Authors

Inspiration

With millions of Americans not able to leave their homes at this time, our team thought it imperative that someone provides easy relief to everyday issues that this group might face. While our team can't directly help each one of these people, we thought a platform to make helping your neighbor easier was a step in the right direction.

What it does

Our app allows at-risk or quarantined individuals to make posts requesting help for tasks such as walking their dog, buying groceries, or anything else that the user can not do by their selves. These posts are organized into "threads" (similar to reddit). Each thread is a category regarding the type of help that each user needs where you can make posts or view other posts in your area. Some of these features were not fully implemented on the front end of things, but will be with only a few more days!

How I built it

Our application was built with xcode by our frontend developer Sam Horn. Our backend was built with C# and ASP.Net Core by Max Humes. All backend services such as our database and our API were hosted using Microsoft Azure's cloud computing services.

Challenges I ran into

Frontend: Getting started was difficult because this was my first time using swift and iOS, so I had to learn both a new language and a new UI development platform. It was also a challenge displaying front end data onto the screens. Backend: Getting started was one of the hardest parts! With this being my first backend development experience, getting my footing took a good deal of effort. I also had to put a lot of thought and effort into how the app would keep user data (like passwords) safe and only authorize logged in users to do things like make posts.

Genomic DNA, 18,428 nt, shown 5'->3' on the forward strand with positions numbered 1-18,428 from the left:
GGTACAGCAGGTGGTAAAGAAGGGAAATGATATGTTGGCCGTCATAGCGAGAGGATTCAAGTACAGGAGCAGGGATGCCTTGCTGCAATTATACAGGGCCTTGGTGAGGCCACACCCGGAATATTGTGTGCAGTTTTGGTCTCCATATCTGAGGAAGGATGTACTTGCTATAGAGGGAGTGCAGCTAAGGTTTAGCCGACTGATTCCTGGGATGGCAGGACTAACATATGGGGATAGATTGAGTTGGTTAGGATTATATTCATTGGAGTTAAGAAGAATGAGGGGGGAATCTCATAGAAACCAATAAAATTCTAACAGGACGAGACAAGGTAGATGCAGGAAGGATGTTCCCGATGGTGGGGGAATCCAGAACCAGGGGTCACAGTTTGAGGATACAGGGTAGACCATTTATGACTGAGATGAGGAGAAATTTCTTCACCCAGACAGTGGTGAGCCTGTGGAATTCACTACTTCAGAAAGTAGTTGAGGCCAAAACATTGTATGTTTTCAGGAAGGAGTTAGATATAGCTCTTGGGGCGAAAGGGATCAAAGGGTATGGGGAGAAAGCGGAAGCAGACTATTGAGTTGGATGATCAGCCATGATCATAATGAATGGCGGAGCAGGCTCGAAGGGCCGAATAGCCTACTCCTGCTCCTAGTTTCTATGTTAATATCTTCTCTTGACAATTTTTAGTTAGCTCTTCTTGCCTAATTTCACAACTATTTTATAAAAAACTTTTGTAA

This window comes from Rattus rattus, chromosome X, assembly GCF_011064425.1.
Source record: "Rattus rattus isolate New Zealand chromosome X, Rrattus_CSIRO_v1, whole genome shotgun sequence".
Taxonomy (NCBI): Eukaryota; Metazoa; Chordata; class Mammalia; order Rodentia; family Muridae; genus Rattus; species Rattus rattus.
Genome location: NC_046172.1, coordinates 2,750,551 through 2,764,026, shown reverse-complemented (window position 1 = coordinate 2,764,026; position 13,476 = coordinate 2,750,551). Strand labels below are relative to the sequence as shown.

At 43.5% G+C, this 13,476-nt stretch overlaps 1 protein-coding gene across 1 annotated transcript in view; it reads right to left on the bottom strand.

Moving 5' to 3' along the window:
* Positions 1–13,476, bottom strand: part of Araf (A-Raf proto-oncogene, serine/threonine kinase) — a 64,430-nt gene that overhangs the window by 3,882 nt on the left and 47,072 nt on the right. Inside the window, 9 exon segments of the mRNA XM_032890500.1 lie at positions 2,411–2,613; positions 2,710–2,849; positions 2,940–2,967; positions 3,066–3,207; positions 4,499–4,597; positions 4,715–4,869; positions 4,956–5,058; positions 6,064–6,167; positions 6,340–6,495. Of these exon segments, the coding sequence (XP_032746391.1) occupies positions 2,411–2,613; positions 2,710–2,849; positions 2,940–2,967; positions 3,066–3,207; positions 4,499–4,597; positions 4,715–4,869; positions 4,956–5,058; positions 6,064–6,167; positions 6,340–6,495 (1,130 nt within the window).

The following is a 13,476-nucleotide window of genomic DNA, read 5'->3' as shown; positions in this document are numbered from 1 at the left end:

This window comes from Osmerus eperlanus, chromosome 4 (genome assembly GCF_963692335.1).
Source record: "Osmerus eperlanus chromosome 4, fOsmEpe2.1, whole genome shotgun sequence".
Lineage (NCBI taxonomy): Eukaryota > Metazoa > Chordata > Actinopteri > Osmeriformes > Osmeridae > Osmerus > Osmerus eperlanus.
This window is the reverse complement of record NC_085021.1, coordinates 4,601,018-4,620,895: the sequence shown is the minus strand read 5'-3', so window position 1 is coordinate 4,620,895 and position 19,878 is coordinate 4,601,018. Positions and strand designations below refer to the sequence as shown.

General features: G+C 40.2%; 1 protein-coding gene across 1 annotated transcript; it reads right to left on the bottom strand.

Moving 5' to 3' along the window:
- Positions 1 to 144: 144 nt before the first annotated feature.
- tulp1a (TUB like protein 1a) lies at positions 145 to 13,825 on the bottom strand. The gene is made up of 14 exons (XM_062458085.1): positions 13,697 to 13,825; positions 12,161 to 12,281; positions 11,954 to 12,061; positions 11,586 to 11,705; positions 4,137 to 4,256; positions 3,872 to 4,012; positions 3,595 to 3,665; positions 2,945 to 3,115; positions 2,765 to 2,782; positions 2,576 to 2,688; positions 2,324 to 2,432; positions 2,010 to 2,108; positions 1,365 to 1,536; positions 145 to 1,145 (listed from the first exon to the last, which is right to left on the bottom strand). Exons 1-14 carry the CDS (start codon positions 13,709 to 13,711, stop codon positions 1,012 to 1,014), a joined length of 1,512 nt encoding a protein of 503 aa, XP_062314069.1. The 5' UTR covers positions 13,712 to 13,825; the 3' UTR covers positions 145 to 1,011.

Accomplishments that I'm proud of

Frontend: Towards the very end of the project, I finally figured out how to get data from the API using a GET request and display that data on the app.  Backend: I'm proud of my work on the geolocation features of the API! I had to learn a lot about how you could handle latitude and longitude coordinates in my language and had to do a lot of work to make sure the user got each post in a thread listed in order of ascending distance from their location.

What I learned

Frontend: I learned a lot about front-end mobile development and implemented data from backend API's Backend: I learned a ton about software backend architecture, creating and deploying API's, and securely storing user data like passwords.

What's next for Helpr-19

Frontend: There's still a lot of work to be done on iOS, such as logging out, displaying posts, and viewing profiles. There was simply not enough time to implement everything, especially since I was completely new to iOS development. Backend: There are also some specific race cases that the app would not be able to handle at the moment since we did not have enough time to get to everything. These are next on the list to fix! We also did not have enough time to come up with a sort of post-response system (at the moment users must include their own contact info in their posts). This is a big feature that would come right after those race cases! Overall: One of the main ideas which differentiates our app from an app like Nextdoor is an incentive system for doing good. Though these incentives would not necessarily be monetary, we would like to design some sort of point or league system that incentivizes our users to do good!

Try It out

Hackathons

Technologies

asp.net-core, azure, c#, postman, swift

Devpost Software Identifier

260538